I understand that this is not a natural or familiar play environment for them; please do not be unduly worried that this will reflect negatively on the observation. I take into account the fact that both you and your children may be anxious, nervous, uncomfortable or unsettled and I will attempt to reduce this stress as much as possible. It is important to be honest and open in your interactions with both me and your children, so that the best possible outcome may be obtained.

It is assumed that while I conduct interviews with you, the other parent will care for the children in an adjacent room, unless there are current Court orders of no contact, or only supervised contact. If this is the case, please arrange for another adult to accompany you to the interviews to care for the children while I am interviewing you. It is not appropriate for the children to sit in on adult interviews. 

What to Expect

I will ask you questions about your history and background, including personal and perhaps sensitive information about your mental health, drug and/or alcohol use, and physical living arrangements and capabilities. 

I will inquire about your history of care of the children, your concerns and your proposals for the future. I may ask for your version of a notable incident mentioned by the other parent. If your children live with you or spend time with you, I will ask you to detail your daily activities and the kind of interactions and communications you share with them. 

While some of these lines of questioning may seem irrelevant to you, please consider that it is my duty to the Court to follow all avenues of inquiry to determine what is in the best interests of the children, even if that may not be obvious to you at the time.

At the beginning of the day, I will explain the process of the interviews to the children (according to their age/s) and answer any questions they have as honestly and simply as possible. 

It is possible that I may spend slightly more time with one parent than with another, only because some people are able to provide succinct information relatively quickly, and others take longer to provide all the relevant details. The amount of time I spend with each parent will not be reflected in the balance of information I provide in the Family Report.

If you have any pertinent issue you wish to discuss that you have not previously canvassed in your confidential questionnaire or affidavit material, your interview is your chance to be heard. 

But please note that if you leave the interviews and later remember something you consider to be of importance, you may include this in a further affidavit (or instruct your solicitor to do so) which will then be available to all parties.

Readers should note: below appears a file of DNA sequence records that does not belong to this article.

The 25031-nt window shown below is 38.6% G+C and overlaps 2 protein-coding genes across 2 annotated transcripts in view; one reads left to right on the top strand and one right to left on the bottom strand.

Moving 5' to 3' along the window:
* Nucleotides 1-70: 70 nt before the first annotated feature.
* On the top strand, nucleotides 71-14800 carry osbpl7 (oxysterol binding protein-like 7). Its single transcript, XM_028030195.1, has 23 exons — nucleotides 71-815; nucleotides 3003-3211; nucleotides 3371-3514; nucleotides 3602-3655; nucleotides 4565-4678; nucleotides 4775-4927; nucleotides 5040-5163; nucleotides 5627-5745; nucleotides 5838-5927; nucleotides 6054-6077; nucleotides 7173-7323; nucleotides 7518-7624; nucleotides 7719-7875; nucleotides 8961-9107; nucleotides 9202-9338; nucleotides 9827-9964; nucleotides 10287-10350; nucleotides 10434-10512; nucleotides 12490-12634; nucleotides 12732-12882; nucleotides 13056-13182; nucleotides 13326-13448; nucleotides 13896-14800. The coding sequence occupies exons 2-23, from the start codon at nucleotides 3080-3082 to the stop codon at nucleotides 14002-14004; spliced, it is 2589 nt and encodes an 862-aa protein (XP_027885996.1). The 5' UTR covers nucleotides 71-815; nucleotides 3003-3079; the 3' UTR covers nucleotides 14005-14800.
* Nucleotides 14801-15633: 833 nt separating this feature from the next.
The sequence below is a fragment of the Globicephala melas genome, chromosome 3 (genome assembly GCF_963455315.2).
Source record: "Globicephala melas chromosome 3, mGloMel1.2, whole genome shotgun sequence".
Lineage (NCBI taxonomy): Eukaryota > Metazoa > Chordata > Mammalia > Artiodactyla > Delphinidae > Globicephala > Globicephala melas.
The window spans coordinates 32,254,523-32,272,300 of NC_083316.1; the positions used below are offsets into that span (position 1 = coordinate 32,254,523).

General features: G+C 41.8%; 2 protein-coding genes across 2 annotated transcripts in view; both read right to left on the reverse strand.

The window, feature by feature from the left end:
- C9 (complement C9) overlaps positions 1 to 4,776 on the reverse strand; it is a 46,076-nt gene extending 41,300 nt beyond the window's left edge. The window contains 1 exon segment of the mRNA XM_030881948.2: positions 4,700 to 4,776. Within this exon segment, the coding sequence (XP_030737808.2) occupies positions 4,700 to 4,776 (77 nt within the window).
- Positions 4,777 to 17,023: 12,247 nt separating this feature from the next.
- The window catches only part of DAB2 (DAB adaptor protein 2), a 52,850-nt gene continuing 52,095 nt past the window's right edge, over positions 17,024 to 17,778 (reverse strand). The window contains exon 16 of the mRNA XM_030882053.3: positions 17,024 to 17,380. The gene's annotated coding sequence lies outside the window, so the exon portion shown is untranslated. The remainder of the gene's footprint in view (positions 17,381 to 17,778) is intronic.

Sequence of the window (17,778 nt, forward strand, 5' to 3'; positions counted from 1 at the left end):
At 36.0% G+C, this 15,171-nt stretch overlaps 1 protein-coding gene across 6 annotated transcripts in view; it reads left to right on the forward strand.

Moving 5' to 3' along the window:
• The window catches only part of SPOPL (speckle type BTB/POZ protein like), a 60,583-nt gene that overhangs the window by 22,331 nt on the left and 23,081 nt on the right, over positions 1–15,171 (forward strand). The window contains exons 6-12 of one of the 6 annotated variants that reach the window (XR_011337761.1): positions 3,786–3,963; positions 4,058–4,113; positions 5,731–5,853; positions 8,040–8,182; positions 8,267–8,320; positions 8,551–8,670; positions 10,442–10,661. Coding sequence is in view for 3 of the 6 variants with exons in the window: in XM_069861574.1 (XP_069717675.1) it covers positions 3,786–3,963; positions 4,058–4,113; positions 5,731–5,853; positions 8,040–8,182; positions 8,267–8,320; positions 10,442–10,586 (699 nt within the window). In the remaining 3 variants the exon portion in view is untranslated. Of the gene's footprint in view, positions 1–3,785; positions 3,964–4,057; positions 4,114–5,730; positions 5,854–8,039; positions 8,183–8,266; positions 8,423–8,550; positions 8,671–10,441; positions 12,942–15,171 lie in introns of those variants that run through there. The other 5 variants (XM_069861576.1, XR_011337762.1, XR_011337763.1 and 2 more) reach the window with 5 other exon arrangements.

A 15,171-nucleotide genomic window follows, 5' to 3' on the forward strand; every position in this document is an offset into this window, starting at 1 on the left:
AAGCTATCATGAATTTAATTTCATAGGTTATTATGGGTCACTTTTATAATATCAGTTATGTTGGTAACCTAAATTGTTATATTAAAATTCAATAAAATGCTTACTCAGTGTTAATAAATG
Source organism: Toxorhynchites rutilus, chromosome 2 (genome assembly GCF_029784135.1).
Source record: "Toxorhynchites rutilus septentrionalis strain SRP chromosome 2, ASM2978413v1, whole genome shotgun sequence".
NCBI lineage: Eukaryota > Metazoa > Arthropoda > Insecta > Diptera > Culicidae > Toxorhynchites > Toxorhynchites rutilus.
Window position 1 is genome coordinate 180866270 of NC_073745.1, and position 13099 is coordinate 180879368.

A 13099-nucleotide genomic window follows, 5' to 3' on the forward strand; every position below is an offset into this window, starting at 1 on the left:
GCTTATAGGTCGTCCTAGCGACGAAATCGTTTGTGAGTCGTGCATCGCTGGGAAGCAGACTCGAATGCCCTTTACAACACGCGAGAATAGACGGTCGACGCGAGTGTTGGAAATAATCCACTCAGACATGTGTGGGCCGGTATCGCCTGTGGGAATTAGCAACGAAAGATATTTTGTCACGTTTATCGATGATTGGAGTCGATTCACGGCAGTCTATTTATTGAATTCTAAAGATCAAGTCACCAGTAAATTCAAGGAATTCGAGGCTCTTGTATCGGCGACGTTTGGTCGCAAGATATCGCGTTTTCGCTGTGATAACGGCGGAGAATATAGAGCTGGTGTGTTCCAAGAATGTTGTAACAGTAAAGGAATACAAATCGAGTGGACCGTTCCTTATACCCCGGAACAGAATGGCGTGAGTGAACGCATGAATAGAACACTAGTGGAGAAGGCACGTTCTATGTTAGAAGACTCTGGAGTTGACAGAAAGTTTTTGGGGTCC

How Your Family Report is Used

Your Family Report will be released some weeks after the day of interviews. This allows me enough time to consolidate my notes, refer to any further information needed, and to follow up on any loose threads that may have arisen during the interviews. 

The Report is usually released simultaneously to each party (or their solicitor), although sometimes it is released directly to the Judge, depending on the situation. 

You or your solicitor are then able to read the Report and see the observations, conclusions and recommendations.

Every effort is made to ensure that the Report is an accurate representation of the picture presented to me on the day of interviews, along with corresponding and supporting material. 

Please note that it is not the Family Report Consultant’s role to make judgements about facts; their sole responsibility is to report the facts and relevant observations as a result of the Consultant interviewing ALL parties and making conclusions based on information from a number of different sources. 

Please remember that the entire Family Report process (including the interviews and the final Report) remains an adult issue, and that children and adolescents do not have the capacity to understand and conceptualise the complexity of issues involved, nor should they have to shoulder this responsibility. 

Just as you should not tell the children what to say before the interviews, you should not ask them afterwards what they said, or show them the finished Report. 

Your children will remain safe during the interview process and will not be compelled to do anything or to talk about anything that they do not wish to talk about. They will not be required to express their wishes, or even be expected to talk at all if they do not want to do so.